Google (or Alphabet) has until the end of the month to respond to EU antitrust information requests
The European Union has extended the deadline by which Google must respond to requests for information, as part of the antitrust investigation.
But the search engine giant only has until the end of this month to respond.
Google’s deadline has been extended from 17 August to 31 August. This is now the second time that its deadline has been extended, after its original deadline of 7 July.
“In line with normal practice, the Commission analyzed the reasons for the request. As a result, it has granted an extension allowing Google to fully exercise its rights of defence,” Commission spokesman Ricardo Cardoso told Reuters.
Google is being ordered to respond after the European Commission’s long running antitrust investigation into the world’s most-used search engine. In April this year, the EU laid the ground for formal antitrust charges against Google.
The European Commission confirmed in April that it had sent Google its “Statement of Objections”, alleging that Google had abused its dominant position in the search engine market. Specifically, it has been claimed that Google manipulates queries made in its search engine to produce results that favour other Google services, including its own shopping comparison service.
Google said at the time that it “respectfully but strongly disagrees” with the EC Statement of Objections.
At the same time, the EU also formally opened a separate antitrust investigation into Google’s conduct regarding the Android operating system.
Google surprised many this week when it restructured itself, putting much of the company under the umbrella of a new holding company called Alphabet. The EU has warned that the restructuring will not affect its antitrust probe.
But there is little doubt that the antitrust investigation of the search engine has been a very protracted affair. The European Commission had launched its investigation back in November 2010.
The EC probe into Google’s search products came it received complaints from a number of its competitors including Microsoft, TripAdvisor, Nokia and Expedia.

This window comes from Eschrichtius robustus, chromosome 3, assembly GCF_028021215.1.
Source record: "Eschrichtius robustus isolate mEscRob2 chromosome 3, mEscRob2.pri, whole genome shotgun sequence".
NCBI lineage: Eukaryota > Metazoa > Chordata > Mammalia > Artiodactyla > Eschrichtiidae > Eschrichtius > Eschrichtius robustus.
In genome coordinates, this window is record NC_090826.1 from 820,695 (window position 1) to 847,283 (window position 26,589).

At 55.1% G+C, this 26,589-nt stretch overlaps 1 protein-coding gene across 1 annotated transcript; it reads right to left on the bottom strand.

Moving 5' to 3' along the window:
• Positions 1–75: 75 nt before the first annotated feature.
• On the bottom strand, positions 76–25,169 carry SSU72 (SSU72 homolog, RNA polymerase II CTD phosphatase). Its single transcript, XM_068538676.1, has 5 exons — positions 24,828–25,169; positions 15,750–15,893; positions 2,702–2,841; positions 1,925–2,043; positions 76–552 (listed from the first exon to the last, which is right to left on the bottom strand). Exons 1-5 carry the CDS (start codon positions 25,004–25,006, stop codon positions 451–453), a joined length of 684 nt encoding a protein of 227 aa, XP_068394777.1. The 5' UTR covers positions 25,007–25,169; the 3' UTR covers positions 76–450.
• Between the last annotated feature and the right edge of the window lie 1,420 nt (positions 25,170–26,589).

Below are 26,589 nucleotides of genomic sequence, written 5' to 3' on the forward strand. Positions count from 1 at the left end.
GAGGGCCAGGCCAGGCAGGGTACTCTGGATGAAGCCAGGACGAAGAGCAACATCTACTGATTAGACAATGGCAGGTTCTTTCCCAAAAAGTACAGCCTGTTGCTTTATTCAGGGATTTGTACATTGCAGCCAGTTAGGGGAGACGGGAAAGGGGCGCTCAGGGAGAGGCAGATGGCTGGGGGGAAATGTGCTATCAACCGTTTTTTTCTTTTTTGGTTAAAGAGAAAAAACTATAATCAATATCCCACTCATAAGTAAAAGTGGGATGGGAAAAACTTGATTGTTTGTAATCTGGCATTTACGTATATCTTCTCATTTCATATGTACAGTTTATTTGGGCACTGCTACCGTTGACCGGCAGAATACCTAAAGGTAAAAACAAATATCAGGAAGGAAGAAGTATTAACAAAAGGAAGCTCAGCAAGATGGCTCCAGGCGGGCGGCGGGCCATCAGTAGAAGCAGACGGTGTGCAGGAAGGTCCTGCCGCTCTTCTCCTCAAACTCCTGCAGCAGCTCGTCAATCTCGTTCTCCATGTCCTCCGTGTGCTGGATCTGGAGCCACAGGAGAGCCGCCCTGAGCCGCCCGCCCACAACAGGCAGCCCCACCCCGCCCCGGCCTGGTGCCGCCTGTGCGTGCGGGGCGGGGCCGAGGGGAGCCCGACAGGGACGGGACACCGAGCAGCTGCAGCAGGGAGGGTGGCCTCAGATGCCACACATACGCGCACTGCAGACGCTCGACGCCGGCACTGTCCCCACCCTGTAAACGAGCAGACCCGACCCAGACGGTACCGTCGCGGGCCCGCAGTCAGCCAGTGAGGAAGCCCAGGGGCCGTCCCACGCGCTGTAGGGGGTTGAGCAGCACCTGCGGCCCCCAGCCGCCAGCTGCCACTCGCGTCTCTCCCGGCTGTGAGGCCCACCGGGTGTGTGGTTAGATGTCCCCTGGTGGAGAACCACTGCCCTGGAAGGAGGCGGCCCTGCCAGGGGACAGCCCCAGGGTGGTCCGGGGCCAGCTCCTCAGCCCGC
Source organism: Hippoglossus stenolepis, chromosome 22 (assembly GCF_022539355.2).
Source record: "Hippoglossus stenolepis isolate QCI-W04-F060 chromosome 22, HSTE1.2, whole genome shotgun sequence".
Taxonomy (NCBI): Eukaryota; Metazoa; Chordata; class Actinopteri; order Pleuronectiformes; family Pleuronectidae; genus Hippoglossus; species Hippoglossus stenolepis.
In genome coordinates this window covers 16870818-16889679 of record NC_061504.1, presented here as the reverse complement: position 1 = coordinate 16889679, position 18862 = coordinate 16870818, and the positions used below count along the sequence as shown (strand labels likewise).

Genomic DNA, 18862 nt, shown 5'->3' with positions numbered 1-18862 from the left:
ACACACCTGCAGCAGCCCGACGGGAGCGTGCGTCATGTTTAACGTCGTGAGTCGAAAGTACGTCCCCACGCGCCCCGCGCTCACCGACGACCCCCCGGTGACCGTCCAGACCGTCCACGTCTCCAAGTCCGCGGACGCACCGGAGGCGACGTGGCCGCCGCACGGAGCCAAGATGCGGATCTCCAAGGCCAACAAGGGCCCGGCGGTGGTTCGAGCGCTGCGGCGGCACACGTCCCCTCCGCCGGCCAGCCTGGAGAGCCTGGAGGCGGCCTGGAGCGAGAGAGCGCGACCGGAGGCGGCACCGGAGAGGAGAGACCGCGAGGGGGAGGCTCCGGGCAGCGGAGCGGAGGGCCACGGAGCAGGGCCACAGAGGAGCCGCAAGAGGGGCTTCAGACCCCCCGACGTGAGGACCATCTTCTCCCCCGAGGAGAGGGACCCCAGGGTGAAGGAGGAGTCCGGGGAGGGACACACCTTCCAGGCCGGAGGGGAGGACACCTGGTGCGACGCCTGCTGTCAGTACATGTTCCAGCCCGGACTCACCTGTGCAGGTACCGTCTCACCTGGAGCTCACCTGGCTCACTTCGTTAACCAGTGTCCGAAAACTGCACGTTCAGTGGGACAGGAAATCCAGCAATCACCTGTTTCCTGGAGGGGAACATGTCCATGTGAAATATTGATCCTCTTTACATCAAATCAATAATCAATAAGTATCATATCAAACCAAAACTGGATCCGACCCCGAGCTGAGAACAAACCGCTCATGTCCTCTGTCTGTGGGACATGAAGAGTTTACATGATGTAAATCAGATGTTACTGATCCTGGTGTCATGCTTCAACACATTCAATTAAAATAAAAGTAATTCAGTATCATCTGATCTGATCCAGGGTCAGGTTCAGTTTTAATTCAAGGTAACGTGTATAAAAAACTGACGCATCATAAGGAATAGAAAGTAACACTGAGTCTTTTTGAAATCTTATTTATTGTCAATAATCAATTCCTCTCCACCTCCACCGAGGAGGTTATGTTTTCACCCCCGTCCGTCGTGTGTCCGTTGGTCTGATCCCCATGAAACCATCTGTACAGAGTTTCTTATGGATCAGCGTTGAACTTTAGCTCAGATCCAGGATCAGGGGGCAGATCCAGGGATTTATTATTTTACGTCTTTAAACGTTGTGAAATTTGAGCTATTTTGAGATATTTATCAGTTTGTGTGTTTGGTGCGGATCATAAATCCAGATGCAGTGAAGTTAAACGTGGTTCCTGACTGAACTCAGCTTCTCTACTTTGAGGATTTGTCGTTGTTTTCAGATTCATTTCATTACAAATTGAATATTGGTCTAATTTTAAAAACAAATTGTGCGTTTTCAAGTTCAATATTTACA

Essentially, these companies claimed that Google had abused its dominant position in the online search market to shut out rivals in areas such as price comparison, navigation and advertising. It is also investigating whether Google has been “scraping” content from rivals’ sites, and unfairly restricting advertisers and software developers who do business with the search giant.
In the course of negotiations Google missed several deadlines, tabled a total of three different proposals and even the company’s chairman Eric Schmidt got involved. In July 2012, it emerged that Google agreed to add Android to the list of platforms on which it would redesign the search algorithms.
And then in early 2014, it was reported that Google had finally reached a settlement agreement with the competition commissioner. But that prompted a howl of protests from rivals, forcing the EC to “revise” its decision.
Last September the chief executive of News Corporation Robert Thomson urged the EC to crack down further on Google. In his letter, Thomson lambasted Google and said it was contemptuous of intellectual property and routinely adjusted its search results in none-objective manner.
Prior to that in April 2014, the CEO of Axel Springer, launched a scathing attack on Google. Mathias Dopfner accused Google of creating an “electronic superstate”, as well as operating a protection racket and a ‘global network monopoly‘ in the digital market.
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